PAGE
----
With the announcement this week that storage maker Xyratex has acquired Oracle’s Lustre assets, the popular open source parallel file system is once again completely under the control of HPC stakeholders. The deal gives Xyratex ownership of the Lustre trademark, logo, and lustre.org website, as well as related intellectual property still under the Oracle banner.
Xyratex will also take on Oracle’s remaining Lustre support contracts and bring over an undetermined number of employees from the database giant that were involved in that effort. The deal was announced on Tuesday, with neither company disclosing the terms of the transaction.
Although UK-based Xyratex has been providing more generic storage hardware to OEMs for some time, the company took a deep dive into the HPC storage space in 2010 when it acquired ClusterStor, a Colorado-startup that built HPC cluster storage systems of the same name. Shortly thereafter Xyratex brought Peter Braam and Peter Bojanic on board to lead the company’s Lustre development. Braam and Bojanic were two of the original Lustre architects and have been key to keeping the technology on course as it’s made a circuitous route around the industry, from Carnegie-Mellon University (1999) to Cluster File Systems (2001) to Sun Microsystems (2007) to Oracle (2010), and now to Xyratex (2013).
Thanks to its open source pedigree, the file system was able to survive the 14-year journey intact. In fact, as a result of its growing developer and customer base, the Lustre software has become more reliable and robust as it’s aged. Its moment of crisis came under Oracle, a company that has expressed little interest in the high performance computing market. The database maker developed a version for its own commercial offerings, but had no obvious motivation to move the technology forward as an open source HPC solution.
When Lustre was treading water at Oracle, Whamcloud emerged as a key player in coalescing the community. The company helped stabilize the Lustre source tree and put the technology back on an HPC-centric roadmap. When Intel bought Whamcloud in 2012, it added even more credibility to Lustre’s long-term prospects.
Building on Whamcloud’s momentum was the Open Scalable File Systems (OpenSFS) consortium, which brought together all the major Lustre developers: Cray, DataDirect Networks, Intel/Whamcloud, Lawrence Livermore National Lab, Oak Ridge National Lab, and Xyratex. OpenSFS is committed to the continuing development of Lustre for HPC vendors and customers and using the technology as a basis for future exascale file systems.
Xyratex is also engaged with the European Open File System (EOFS) organization, another consortium committed to the adoption of open source parallel file systems. Like OpenSFS, EOFS is interested in a supporting and adding new features to Lustre. The organization brings with it some notable European HPC vendors and end users, including Bull, Eurotech, ParTec, CEA, the Max Planck Society, Forschungszentrum Jülich, and Leibniz-Rechenzentrum, to name a few.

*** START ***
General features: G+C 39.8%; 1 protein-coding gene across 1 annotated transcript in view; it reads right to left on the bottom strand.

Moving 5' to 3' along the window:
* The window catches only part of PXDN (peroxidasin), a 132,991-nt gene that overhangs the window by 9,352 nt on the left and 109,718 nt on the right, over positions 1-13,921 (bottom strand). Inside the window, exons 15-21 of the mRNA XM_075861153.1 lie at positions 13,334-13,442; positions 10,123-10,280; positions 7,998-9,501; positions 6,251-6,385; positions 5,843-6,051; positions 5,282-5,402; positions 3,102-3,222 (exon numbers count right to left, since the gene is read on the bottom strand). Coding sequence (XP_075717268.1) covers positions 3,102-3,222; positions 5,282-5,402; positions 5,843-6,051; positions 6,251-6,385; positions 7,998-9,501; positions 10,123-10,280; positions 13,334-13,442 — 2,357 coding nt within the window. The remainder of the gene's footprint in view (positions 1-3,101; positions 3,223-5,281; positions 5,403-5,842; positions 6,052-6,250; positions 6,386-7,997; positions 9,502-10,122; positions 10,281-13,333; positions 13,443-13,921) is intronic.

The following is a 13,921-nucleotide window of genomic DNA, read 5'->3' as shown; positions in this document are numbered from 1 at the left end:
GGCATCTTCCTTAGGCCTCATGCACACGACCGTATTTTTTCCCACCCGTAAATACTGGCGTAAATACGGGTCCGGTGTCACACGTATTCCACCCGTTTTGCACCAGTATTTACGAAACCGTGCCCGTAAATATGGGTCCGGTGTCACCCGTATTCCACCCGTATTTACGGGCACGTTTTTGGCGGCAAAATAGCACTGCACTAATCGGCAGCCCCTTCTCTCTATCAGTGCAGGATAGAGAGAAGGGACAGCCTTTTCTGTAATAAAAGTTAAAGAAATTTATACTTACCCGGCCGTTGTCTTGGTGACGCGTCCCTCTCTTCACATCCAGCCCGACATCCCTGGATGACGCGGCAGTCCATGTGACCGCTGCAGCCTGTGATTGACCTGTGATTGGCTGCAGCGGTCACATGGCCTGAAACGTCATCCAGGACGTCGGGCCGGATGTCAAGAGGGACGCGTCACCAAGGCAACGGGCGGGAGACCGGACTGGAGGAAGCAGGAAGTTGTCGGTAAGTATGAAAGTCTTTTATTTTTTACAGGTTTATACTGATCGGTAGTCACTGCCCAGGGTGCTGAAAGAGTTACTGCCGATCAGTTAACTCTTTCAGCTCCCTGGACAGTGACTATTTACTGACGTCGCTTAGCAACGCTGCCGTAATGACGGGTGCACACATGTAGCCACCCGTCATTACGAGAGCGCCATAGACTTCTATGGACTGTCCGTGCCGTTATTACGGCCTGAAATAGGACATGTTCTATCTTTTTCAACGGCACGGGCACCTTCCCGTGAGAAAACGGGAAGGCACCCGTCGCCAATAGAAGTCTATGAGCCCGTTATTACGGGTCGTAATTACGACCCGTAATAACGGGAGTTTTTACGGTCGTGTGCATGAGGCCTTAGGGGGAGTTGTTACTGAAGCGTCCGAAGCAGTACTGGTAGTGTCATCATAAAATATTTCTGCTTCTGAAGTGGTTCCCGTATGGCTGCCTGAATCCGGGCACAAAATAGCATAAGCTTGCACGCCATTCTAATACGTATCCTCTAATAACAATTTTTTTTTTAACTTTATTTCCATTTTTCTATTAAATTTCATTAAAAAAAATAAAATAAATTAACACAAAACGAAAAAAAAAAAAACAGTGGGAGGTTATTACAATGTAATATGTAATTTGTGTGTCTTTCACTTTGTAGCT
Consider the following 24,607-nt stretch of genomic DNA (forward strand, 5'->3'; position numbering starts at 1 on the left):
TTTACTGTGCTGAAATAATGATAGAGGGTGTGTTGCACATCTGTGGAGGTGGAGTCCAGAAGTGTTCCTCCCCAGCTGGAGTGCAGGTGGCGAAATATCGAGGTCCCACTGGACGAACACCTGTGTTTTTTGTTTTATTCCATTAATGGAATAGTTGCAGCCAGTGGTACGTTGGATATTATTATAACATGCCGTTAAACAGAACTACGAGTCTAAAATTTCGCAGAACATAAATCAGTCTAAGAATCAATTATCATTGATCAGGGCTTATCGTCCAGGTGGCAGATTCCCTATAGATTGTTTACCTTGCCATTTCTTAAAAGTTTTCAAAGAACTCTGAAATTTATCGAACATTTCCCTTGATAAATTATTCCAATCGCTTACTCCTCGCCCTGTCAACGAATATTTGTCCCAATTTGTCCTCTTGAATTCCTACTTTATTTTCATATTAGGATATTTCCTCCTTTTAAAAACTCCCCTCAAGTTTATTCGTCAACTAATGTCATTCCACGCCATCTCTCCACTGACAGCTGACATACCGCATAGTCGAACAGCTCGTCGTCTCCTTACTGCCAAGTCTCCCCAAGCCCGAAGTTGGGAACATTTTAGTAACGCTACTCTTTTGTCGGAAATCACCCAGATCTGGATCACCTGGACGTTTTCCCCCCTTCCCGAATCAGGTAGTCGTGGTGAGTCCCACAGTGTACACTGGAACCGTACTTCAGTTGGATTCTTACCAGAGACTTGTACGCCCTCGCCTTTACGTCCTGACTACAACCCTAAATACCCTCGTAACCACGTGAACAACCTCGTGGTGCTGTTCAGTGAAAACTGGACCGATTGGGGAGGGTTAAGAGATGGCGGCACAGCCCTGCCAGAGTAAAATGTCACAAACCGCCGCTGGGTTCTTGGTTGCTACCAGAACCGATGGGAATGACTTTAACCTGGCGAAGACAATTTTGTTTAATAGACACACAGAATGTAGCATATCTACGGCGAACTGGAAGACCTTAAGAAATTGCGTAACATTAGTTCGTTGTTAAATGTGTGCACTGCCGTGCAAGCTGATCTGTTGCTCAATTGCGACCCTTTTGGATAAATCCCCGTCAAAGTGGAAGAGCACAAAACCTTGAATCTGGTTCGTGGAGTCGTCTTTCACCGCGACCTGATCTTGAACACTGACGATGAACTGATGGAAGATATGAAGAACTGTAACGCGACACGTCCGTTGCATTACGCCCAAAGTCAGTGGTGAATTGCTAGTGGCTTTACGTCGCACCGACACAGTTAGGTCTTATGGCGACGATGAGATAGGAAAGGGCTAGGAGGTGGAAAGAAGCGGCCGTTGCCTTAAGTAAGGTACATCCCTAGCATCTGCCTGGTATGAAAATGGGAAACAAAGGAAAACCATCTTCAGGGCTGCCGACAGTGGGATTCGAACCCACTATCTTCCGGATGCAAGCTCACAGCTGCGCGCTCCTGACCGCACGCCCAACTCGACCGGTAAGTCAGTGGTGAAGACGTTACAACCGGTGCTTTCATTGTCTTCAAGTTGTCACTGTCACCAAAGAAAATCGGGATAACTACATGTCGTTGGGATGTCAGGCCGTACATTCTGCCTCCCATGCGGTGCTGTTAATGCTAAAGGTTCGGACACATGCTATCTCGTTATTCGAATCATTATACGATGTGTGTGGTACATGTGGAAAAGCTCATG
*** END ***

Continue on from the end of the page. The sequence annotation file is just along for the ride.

With some of the biggest users behind it, Lustre has come to dominate the top tier of HPC systems, inhabiting six of the fastest 10 supercomputers and more than 60 of the speediest 100. Although less frequently encountered in smaller and medium-sized HPC clusters, Lustre is still the most common parallel file system across high performance computing. In our 2012 survey, Intersect360 Research found that the most frequently mentioned file management software (disregarding in-house or vendor-supplied tools) was Lustre, at 23 percent.
The technology continues to push the envelope in performance and scalability as systems enter the double-digit petabyte realm. For example, Lustre is currently slinging files for Blue Waters, the newly minted multi-petaflop Cray supercomputer housed at the National Center for Supercomputing Applications (NCSA). That machine’s 25 petabytes of Cray Sonexion storage, which is based on Xyratex ClusterStor gear and Lustre file management, delivers a terabyte per second of I/O to more than 25 thousand compute nodes.
Besides Cray, Xyratex has also hooked up with Dell and HP, who will resell ClusterStor systems for HPC and “big data” installations. Now that it has cut itself a bigger slice of the Lustre pie, Xyratex may be able to entice other OEMs into reseller partnerships.
For the rest of the Lustre community, it should be business as usual. The code repository will remain open source and be available to vendors, government labs, and academics alike, whether they do business with Xyratex or not. OpenSFS’ mission to shepherd the technology for Lustre stakeholders remains unchanged. In fact with one of its top tier members now in control of the trademark and website, it should be even easier for the organization to promote Lustre adoption and keep the technology evolving into the exascale realm.